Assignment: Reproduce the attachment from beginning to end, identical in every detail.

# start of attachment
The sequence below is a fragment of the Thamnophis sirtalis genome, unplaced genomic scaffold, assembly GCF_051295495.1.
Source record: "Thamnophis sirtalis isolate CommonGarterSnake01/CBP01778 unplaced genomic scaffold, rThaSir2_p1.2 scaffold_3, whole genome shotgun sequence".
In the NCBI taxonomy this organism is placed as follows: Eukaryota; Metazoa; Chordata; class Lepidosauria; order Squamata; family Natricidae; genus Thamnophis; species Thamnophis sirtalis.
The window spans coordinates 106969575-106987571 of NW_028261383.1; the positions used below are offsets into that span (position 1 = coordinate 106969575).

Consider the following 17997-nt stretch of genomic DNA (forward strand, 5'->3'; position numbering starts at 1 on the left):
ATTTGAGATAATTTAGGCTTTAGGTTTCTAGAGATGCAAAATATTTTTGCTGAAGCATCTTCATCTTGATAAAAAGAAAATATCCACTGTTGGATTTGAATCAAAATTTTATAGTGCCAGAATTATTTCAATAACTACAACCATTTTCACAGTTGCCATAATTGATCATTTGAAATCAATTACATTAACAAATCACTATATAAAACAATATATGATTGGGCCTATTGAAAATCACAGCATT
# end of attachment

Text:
The sequence below is a fragment of the Thamnophis sirtalis genome, unplaced genomic scaffold, assembly GCF_051295495.1.
Source record: "Thamnophis sirtalis isolate CommonGarterSnake01/CBP01778 unplaced genomic scaffold, rThaSir2_p1.2 scaffold_3, whole genome shotgun sequence".
In the NCBI taxonomy this organism is placed as follows: Eukaryota; Metazoa; Chordata; class Lepidosauria; order Squamata; family Natricidae; genus Thamnophis; species Thamnophis sirtalis.
The window spans coordinates 106969575-106987571 of NW_028261383.1; the positions used below are offsets into that span (position 1 = coordinate 106969575).

Consider the following 17997-nt stretch of genomic DNA (forward strand, 5'->3'; position numbering starts at 1 on the left):
ATTTGAGATAATTTAGGCTTTAGGTTTCTAGAGATGCAAAATATTTTTGCTGAAGCATCTTCATCTTGATAAAAAGAAAATATCCACTGTTGGATTTGAATCAAAATTTTATAGTGCCAGAATTATTTCAATAACTACAACCATTTTCACAGTTGCCATAATTGATCATTTGAAATCAATTACATTAACAAATCACTATATAAAACAATATATGATTGGGCCTATTGAAAATCACAGCATT